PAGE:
this infrastructure were ongoing between Kuiper and the university's
Hawaii Institute of Geophysics (HIG). UH had "absolutely no plans" for "expanding
into general astronomy." In the hope that he could suggest how the
university or HIG could benefit from the Arizona initiative, Jefferies
was asked to attend the meetings with Kuiper. "I was the closest
thing to an astronomer that the university had," he said.
In early December 1964, Jefferies and UH Vice President for Academic Affairs
Robert Hiatt arranged a meeting with NASA and representatives of Harvard
University in Washington, one that Kuiper was unable to attend. Harvard,
like the University of Arizona, had expressed interest in building a telescope
in Hawaii with NASA funding. Because Hawaii owned the land,
and so much new infrastructure would be required, "NASA said they
thought it only appropriate for Hawaii to recommend a partner," that
is, choose between Arizona and Harvard.
Jefferies thought he would recommend Harvard because it was "the
best thing for the discipline" and then "go back to worrying
about building coronagraphs" for Mees Observatory, but on the way
back to Hawaii from Washington, he stopped at Sacramento Peak Observatory
to visit a colleague, who encouraged a reluctant Jefferies to undertake
the project on behalf of the University of Hawaii.
On returning to Hawaii, Jefferies convinced Hiatt that they should
at least find out if NASA would consider such a proposal from UH. Perhaps
because this was a way of avoiding the choice between the renowned Dr.
Kuiper on the one hand and the eminent astronomers of Harvard on the other,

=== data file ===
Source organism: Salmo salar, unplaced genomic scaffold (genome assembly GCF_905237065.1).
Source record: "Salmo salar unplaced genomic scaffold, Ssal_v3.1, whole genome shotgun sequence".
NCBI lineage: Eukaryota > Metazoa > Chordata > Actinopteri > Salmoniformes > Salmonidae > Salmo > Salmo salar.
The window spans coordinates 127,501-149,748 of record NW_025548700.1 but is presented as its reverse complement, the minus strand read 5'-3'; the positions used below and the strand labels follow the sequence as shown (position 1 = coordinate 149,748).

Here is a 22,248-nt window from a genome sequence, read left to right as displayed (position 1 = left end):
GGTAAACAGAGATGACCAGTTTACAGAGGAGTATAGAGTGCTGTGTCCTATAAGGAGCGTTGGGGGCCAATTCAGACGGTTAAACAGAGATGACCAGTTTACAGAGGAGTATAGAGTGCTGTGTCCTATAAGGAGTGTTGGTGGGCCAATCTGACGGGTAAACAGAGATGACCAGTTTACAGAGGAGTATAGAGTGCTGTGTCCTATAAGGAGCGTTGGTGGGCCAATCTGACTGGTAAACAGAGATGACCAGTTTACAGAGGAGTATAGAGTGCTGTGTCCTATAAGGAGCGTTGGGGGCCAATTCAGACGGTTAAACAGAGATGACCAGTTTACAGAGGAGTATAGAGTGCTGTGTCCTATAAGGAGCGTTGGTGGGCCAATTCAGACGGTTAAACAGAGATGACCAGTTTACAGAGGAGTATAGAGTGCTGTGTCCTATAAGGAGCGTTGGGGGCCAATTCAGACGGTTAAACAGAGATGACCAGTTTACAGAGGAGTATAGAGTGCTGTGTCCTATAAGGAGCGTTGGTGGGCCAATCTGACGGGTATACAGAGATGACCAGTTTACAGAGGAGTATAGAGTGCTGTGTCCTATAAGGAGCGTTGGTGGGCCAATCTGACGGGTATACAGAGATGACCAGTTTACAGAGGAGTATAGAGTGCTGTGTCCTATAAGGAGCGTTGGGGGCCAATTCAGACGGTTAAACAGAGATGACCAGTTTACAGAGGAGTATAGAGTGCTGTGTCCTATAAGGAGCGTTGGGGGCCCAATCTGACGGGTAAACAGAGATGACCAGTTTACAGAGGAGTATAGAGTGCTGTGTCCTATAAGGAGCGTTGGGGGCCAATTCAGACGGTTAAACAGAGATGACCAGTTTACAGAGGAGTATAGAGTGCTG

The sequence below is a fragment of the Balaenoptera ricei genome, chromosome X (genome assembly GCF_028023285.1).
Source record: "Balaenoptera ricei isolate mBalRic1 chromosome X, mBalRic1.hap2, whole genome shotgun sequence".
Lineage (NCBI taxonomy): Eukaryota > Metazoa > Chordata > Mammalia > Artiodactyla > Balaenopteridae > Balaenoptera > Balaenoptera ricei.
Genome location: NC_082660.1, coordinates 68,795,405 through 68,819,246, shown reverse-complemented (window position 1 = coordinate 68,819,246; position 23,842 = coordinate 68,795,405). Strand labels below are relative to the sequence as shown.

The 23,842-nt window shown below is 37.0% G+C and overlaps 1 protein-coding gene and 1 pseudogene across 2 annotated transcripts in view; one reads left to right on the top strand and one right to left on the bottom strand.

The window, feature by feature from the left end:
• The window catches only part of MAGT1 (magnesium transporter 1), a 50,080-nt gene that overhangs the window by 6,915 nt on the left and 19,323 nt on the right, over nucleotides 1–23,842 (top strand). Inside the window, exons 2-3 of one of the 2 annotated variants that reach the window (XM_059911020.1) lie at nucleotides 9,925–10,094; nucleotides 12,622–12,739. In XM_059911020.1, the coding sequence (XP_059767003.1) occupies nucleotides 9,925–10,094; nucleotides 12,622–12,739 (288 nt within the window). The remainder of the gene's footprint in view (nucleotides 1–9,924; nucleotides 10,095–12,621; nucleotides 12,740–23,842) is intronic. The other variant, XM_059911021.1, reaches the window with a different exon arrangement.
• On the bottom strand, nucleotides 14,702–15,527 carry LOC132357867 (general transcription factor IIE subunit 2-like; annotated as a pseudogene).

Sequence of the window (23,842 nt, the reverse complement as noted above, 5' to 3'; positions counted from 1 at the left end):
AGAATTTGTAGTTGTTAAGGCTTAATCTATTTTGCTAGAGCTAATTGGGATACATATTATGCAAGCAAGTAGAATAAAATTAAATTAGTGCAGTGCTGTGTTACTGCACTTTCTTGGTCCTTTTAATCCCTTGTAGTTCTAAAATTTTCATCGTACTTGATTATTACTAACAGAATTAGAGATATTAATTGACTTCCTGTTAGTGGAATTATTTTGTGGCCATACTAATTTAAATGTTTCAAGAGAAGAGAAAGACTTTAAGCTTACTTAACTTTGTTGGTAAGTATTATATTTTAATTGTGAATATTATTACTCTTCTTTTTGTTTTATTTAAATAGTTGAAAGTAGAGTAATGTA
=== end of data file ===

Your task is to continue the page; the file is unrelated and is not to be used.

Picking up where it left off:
NASA quickly said "yes." With much assistance from people on
the mainland, Jefferies completed a proposal for the telescope in February
1965. Within a month, it was accepted, and by July he had $3 million with
which to build an observatory in Hawaii. He recalled, "I
had nothing—no engineering staff, no astronomers, no administrative
assistance. I'd never built anything beyond a ragged brick wall around
my children's sandbox, and I most certainly had no experience in
anything remotely resembling this." Nonetheless, in June 1970, the
UH 88-inch telescope was completed and dedicated. "Securing
this telescope … established astronomy as a discipline at the university
and underlay the foundation of the institute," Jefferies said.
Jefferies also discussed the advent of the Canada-France-Hawaii Telescope,
which he termed "the second seminal event" that "led
immediately to Mauna Kea's identification as an international site
of central importance."
Finally, Jefferies declared that none of this would have come about if
individuals and institutions (NASA, UH, the state) had not been willing
to take risks. He stated, "I see too little of this nowadays. What
I see too much, and greatly fear, is the search for the soft ambivalence
of a risk-free society and the parallel decay of a sense of personal responsibility.
I would not advocate, heaven knows, a national recklessness, but surely
we must leave room for the human spirit to stretch."